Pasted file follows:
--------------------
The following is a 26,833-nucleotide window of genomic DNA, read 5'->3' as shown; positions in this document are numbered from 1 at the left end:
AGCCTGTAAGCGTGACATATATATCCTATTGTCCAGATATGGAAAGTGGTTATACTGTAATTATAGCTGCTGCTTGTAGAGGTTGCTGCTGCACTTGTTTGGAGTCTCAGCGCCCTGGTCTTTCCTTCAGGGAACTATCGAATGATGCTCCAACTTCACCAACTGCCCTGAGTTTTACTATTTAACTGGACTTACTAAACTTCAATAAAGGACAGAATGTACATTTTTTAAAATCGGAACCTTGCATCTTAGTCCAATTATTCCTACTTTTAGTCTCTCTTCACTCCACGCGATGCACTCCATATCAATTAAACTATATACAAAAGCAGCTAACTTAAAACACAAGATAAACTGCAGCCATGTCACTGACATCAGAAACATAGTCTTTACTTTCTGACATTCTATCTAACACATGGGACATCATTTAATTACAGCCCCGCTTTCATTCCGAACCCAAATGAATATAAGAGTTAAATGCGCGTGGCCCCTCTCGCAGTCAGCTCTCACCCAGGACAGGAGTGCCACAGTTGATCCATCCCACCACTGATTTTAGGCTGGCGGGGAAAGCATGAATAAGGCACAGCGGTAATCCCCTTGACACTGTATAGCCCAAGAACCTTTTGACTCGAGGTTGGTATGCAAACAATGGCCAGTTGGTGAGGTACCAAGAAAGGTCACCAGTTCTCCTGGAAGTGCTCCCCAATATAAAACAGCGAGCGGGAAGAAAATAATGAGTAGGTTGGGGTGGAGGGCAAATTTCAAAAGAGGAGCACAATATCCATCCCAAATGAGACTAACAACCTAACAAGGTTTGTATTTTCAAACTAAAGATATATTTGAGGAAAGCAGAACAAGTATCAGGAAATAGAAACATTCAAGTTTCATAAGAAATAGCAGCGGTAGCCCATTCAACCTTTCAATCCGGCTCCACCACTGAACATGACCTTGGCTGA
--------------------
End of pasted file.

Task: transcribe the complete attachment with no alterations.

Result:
The following is a 26,833-nucleotide window of genomic DNA, read 5'->3' as shown; positions in this document are numbered from 1 at the left end:
AGCCTGTAAGCGTGACATATATATCCTATTGTCCAGATATGGAAAGTGGTTATACTGTAATTATAGCTGCTGCTTGTAGAGGTTGCTGCTGCACTTGTTTGGAGTCTCAGCGCCCTGGTCTTTCCTTCAGGGAACTATCGAATGATGCTCCAACTTCACCAACTGCCCTGAGTTTTACTATTTAACTGGACTTACTAAACTTCAATAAAGGACAGAATGTACATTTTTTAAAATCGGAACCTTGCATCTTAGTCCAATTATTCCTACTTTTAGTCTCTCTTCACTCCACGCGATGCACTCCATATCAATTAAACTATATACAAAAGCAGCTAACTTAAAACACAAGATAAACTGCAGCCATGTCACTGACATCAGAAACATAGTCTTTACTTTCTGACATTCTATCTAACACATGGGACATCATTTAATTACAGCCCCGCTTTCATTCCGAACCCAAATGAATATAAGAGTTAAATGCGCGTGGCCCCTCTCGCAGTCAGCTCTCACCCAGGACAGGAGTGCCACAGTTGATCCATCCCACCACTGATTTTAGGCTGGCGGGGAAAGCATGAATAAGGCACAGCGGTAATCCCCTTGACACTGTATAGCCCAAGAACCTTTTGACTCGAGGTTGGTATGCAAACAATGGCCAGTTGGTGAGGTACCAAGAAAGGTCACCAGTTCTCCTGGAAGTGCTCCCCAATATAAAACAGCGAGCGGGAAGAAAATAATGAGTAGGTTGGGGTGGAGGGCAAATTTCAAAAGAGGAGCACAATATCCATCCCAAATGAGACTAACAACCTAACAAGGTTTGTATTTTCAAACTAAAGATATATTTGAGGAAAGCAGAACAAGTATCAGGAAATAGAAACATTCAAGTTTCATAAGAAATAGCAGCGGTAGCCCATTCAACCTTTCAATCCGGCTCCACCACTGAACATGACCTTGGCTGA